Baby Constipation: When to Worry

Baby constipation can be pesky, but it’s typically not cause for concern. Still, if baby’s constipation lasts for two or more weeks, or if it’s accompanied by other symptoms, including a fever, abdominal swelling and blood in your child’s stool, reach out to your pediatrician to make sure there are no other issues at play, the Mayo Clinic recommends.

How to Prevent Baby Constipation

As for preventing infant constipation, unfortunately, there’s not a lot you can proactively do. “Prevention really comes down to recognizing the warning signs, and trying to stay on top of them,” Santo Domingo says. Of course, monitoring baby’s diet for foods that cause constipation, giving them a diverse assortment of fibrous fruits and veggies and keeping them hydrated can always help.

It’s never fun watching your little one struggle with constipation, but rest assured, more often than not, constipation in babies is nothing to worry about. And if you do find yourself with questions or concerns, don’t hesitate to talk to your pediatrician.

About the experts:

Trina Blythe, MD, is a BJC Medical Group pediatrician at Progress West Hospital in O’Fallon, Missouri. She received her medical degree from Albany Medical Center in New York.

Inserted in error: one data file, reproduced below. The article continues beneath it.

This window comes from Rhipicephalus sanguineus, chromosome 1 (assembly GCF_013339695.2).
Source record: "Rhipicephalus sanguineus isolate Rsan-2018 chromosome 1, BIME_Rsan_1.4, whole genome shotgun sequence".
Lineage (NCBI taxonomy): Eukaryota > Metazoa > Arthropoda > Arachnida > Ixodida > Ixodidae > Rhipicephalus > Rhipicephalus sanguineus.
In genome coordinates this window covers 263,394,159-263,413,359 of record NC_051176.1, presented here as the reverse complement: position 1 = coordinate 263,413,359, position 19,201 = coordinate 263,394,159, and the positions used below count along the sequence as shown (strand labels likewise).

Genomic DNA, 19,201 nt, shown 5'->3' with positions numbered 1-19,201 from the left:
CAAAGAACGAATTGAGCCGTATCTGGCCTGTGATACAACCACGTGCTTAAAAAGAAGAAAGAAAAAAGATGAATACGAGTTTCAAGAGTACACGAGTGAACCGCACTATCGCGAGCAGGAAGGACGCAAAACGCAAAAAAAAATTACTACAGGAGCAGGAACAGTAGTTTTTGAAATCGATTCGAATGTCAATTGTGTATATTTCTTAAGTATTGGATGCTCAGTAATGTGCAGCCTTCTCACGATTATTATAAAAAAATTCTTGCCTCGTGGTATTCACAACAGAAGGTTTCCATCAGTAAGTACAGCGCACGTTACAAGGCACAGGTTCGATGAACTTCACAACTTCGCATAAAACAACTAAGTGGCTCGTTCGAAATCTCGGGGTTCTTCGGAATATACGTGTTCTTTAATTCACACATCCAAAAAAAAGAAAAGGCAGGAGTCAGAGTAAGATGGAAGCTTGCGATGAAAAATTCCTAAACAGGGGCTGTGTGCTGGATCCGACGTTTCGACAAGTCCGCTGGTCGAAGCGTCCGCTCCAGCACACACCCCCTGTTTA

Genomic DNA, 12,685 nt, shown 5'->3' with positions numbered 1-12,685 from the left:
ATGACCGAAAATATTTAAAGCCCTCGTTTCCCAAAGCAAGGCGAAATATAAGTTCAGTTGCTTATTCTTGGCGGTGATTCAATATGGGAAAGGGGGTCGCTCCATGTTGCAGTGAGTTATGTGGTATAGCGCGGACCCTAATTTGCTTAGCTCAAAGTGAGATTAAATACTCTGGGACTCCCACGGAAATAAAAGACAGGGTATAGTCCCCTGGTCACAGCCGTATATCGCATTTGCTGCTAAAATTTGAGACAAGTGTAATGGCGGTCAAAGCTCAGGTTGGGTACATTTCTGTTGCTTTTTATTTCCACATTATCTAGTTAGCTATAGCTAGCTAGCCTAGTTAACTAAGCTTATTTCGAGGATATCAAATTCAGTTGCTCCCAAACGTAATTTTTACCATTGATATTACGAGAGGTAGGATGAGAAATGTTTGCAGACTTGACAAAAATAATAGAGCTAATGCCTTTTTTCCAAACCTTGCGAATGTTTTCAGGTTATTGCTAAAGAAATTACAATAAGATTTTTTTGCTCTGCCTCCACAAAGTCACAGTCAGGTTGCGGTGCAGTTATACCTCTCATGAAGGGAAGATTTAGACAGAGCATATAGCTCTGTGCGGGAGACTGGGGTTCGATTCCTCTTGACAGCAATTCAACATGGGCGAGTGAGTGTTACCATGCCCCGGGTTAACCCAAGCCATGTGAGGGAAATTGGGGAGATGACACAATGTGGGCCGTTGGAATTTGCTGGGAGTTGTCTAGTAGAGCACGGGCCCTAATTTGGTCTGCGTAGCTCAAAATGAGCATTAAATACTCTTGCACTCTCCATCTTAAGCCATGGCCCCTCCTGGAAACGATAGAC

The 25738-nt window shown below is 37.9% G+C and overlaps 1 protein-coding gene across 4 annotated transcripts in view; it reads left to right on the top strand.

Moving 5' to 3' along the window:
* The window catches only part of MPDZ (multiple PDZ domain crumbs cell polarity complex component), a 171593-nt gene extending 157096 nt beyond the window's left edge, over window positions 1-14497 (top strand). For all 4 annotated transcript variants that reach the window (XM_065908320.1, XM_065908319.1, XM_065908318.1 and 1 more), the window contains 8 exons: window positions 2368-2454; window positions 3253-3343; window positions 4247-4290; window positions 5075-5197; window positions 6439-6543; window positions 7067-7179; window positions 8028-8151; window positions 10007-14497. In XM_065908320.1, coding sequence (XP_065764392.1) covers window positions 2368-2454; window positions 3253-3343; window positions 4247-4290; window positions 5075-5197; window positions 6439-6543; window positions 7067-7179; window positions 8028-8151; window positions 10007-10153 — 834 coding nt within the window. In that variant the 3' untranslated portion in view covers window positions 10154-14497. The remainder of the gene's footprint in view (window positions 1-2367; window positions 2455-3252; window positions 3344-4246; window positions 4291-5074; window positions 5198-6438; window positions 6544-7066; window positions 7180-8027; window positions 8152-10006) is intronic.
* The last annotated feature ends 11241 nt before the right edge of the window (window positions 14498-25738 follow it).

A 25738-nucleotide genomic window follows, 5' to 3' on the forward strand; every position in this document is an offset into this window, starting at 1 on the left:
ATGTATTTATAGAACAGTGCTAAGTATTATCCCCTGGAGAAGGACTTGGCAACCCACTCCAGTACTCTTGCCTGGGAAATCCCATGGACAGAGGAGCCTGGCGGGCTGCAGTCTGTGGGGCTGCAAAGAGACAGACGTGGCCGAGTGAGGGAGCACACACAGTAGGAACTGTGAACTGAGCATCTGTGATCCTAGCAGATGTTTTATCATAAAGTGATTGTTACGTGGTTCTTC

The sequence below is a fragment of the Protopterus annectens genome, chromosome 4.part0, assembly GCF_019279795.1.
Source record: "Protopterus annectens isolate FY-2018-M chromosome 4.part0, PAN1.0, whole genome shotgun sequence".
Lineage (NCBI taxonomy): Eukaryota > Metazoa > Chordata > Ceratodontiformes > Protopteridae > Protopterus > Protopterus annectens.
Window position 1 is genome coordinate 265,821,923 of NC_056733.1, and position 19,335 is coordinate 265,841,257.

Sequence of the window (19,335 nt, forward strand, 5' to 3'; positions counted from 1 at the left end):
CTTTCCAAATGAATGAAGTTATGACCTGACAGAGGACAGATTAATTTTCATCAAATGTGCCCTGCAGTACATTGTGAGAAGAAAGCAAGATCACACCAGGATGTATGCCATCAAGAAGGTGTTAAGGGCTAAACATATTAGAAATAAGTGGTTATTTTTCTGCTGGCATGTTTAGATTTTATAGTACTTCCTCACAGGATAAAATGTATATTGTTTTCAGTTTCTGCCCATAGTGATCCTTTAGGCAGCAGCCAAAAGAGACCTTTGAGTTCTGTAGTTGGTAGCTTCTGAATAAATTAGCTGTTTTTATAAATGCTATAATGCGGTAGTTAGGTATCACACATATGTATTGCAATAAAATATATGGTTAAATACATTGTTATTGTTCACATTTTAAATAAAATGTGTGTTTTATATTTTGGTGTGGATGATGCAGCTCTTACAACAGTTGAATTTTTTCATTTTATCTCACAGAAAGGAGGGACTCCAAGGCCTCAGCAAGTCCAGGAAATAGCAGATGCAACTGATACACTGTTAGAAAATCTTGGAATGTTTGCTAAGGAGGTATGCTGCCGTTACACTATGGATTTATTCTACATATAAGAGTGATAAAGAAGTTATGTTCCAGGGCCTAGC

Lisa Santo Domingo, DNP, MSN, is a pediatric nurse practitioner and medical director of Johns Hopkins Hospital’s Pediatric Chronic Constipation Clinic. She received her doctor of nursing degree at Johns Hopkins University in Baltimore, Maryland.

Swati Kolpuru, MD, is a board-certified pediatric gastroenterologist with Banner Children’s Specialists Gastroenterology Clinic in Mesa, Arizona. She earned her medical degree from King Edward Memorial Hospital and Seth Gordhandas Sunderdas Medical College in Mumbai, India, where she also completed her residency. She completed a second pediatrics residency and her training in pediatric gastroenterology at the University of Maryland Medical Center.

Please note: The Bump and the materials and information it contains are not intended to, and do not constitute, medical or other health advice or diagnosis and should not be used as such. You should always consult with a qualified physician or health professional about your specific circumstances.